Domestic interests are beginning to set policy as German Chancellor Angela Merkel positions herself to vie for re-election in September. That means disappointments for some of Germany's international partners.
Merkel will put Europe's struggles behind her and concentrate on the home front
Merkel's Christian Democratic Union, together with their preferred coalition partner the Free Democrats, may be attracting a solid majority in recent public-opinion polls. But Merkel is surely aware of how volatile the political situation is in these economically troubled times.
So the chancellor, experts say, is already realigning her government's policies to appeal to the home-front. The most recent example came last weekend, when Merkel led opposition to a proposed 180 billion euro ($226 billion) aid package for eastern European economies at an EU summit in Brussels.
"The concerns in the German population about jobs and the economic outlook are huge," Klaus-Peter Schoeppner, the head of polling group Emnid, told Reuters news agency. "Against that backdrop, I really don't see a way for Merkel to explain to the voters that Germany must help out other countries, whether they are in the euro bloc or outside."
Merkel also remained tight-lipped last week when asked whether Germany would come to the aid of countries like Ireland that have been hit particularly badly by the global financial crisis.
"It will be very difficult, especially in an election year, to explain to German voters that they -- or rather their children or grandchildren -- should pay for the weaknesses of other governments," Wolfgang Nowak, the head of a Deutsche Bank think tank, told Reuters.
But Merkel's strategy is also not without risks and ambiguities.
The Opel dilemma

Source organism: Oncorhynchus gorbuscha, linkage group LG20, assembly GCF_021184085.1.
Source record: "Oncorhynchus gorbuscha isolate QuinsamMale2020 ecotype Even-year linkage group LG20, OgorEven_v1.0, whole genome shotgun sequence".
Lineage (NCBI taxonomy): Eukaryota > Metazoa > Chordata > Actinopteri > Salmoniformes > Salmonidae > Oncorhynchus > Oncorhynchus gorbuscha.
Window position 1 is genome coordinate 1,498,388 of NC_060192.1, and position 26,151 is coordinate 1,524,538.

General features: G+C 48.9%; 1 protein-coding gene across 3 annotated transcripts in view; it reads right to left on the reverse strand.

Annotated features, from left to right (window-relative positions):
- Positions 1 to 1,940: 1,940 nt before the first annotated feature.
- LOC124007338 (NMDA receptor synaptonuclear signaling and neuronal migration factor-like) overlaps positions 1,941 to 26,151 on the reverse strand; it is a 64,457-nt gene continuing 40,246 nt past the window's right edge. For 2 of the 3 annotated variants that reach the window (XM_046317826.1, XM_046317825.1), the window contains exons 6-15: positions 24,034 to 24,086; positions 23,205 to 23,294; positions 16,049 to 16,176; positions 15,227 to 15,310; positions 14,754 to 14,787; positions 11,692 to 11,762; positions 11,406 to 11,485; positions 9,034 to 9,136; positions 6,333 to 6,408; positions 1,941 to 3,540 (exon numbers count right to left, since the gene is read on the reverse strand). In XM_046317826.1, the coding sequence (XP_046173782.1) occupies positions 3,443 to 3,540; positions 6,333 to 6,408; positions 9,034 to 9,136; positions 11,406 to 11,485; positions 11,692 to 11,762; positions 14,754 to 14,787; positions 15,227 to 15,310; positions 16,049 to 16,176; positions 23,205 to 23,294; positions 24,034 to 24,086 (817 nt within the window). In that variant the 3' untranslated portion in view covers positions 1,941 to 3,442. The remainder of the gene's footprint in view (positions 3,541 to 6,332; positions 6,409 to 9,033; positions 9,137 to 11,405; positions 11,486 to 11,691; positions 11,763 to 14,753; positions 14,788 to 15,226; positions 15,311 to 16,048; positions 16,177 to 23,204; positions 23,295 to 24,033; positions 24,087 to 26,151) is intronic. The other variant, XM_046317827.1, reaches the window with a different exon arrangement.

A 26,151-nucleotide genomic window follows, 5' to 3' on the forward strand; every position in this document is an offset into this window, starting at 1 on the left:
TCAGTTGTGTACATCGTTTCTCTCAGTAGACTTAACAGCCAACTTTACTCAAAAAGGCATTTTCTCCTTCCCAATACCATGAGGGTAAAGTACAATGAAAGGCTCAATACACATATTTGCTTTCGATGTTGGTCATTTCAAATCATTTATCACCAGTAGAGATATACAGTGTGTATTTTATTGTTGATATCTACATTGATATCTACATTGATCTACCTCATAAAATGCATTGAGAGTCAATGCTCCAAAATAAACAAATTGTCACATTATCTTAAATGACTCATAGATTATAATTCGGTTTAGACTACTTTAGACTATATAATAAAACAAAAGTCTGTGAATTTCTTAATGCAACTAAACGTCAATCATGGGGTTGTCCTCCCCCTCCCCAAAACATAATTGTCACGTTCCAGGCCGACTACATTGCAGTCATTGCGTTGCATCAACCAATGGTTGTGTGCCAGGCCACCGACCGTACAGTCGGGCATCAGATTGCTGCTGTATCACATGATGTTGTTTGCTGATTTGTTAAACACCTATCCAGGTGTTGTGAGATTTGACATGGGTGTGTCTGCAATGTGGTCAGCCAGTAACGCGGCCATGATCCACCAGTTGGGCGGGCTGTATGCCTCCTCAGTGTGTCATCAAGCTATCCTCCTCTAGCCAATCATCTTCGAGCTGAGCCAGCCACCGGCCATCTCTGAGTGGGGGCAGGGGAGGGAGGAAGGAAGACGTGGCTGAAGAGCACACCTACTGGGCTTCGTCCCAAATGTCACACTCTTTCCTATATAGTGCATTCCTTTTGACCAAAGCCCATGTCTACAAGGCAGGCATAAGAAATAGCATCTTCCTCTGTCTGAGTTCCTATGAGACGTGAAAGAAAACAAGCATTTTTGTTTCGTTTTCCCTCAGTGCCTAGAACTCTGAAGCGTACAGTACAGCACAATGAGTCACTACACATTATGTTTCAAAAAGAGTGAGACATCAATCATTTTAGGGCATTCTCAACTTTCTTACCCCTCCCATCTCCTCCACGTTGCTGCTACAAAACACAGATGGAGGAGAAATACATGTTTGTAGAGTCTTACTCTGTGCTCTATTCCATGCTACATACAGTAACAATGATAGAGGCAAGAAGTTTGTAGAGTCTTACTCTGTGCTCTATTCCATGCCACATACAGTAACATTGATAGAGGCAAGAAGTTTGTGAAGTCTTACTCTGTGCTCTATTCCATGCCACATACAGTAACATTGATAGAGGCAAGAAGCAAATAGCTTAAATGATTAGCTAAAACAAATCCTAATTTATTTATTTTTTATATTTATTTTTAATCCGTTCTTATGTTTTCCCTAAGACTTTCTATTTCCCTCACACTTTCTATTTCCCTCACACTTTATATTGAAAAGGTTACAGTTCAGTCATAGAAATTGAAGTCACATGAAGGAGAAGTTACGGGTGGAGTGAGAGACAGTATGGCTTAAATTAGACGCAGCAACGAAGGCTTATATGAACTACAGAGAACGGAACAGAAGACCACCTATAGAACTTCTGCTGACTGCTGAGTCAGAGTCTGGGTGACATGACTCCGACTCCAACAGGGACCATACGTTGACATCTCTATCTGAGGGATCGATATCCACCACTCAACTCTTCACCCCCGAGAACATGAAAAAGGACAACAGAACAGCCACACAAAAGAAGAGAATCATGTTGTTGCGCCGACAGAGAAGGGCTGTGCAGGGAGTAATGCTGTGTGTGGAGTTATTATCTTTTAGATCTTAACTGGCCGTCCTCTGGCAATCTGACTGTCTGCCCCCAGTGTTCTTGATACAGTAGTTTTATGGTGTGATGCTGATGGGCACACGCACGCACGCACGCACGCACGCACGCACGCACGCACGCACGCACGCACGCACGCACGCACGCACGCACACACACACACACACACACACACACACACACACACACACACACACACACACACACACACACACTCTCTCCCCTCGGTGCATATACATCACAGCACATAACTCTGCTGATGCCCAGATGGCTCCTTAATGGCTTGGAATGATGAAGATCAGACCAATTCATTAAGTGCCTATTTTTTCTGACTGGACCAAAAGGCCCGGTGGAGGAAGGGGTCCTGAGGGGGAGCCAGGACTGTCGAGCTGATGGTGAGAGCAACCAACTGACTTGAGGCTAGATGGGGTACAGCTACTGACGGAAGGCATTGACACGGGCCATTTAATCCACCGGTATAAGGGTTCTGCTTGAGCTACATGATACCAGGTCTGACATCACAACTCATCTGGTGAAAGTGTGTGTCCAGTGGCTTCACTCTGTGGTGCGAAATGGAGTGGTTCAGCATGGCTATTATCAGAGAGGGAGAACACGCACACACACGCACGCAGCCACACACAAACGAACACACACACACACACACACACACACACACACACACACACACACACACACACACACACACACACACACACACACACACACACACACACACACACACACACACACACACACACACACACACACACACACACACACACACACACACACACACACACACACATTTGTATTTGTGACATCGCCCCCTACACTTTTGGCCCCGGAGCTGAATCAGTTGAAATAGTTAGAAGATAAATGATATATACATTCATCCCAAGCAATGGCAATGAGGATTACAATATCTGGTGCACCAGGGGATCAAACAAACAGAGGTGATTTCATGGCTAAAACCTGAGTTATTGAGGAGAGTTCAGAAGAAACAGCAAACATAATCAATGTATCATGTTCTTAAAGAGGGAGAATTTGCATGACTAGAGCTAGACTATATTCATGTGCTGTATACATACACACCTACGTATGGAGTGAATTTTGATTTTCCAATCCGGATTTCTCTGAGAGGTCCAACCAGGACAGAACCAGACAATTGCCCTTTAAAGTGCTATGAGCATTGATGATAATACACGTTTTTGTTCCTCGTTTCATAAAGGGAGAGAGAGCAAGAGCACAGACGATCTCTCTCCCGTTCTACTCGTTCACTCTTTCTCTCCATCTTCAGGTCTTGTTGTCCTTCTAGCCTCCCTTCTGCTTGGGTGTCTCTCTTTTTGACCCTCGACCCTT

Merkel has to make a difficult choice when it somes to saving Opel jobs
Some foreign experts have said the Germany-first turn in Merkel policies could damage Germany's standing abroad and end up hurting the country's own economy.
Germany thrives on exports, and a majority of its products are sold within the EU and more than 40 percent within the euro zone.
"There needs to be a bit more honesty about Germany's dependence on others," the head of London's Centre for European Reform, Simon Tilford, told Reuters. "If a crisis in one euro member spread, then Germany's trade surplus could vanish and the economy would be in far deeper trouble than it already is."
Moreover, even in the short term, it's often difficult to determine which course of action is in the national interest -- as is evident with the carmaker Opel.
The European subsidiary of troubled US giant GM would like some 3.3 billion euros in aid from Berlin in return for saving the jobs of the company's 26,000 German employees.
But were Merkel's government to agree to such a bail-out, it would potentially open the floodgates for other companies to argue that they, too, merited assistance.
Troops for Afghanistan
Merkel is not likely to send any more soldiers to Afghanistan
The economy isn't the only area where the chancellor may have to disappoint some of Germany's allies.
In particular, Merkel is likely to resist ongoing pressure from the United States for America's NATO partners to contribute more toward establishing security in Afghanistan.
In February, Germany agreed to deploy 600 more troops in Afghanistan, bringing the total number of German forces, stationed in the relatively peaceful north of the country, available for that conflict to more than 4,000.
But Merkel flatly rejected the idea that those troops could be called to the serve in more dangerous southern Afghanistan.
That would risk angering voters at home, something Merkel is keen to avoid some sixth months before she puts her own political future up for a vote.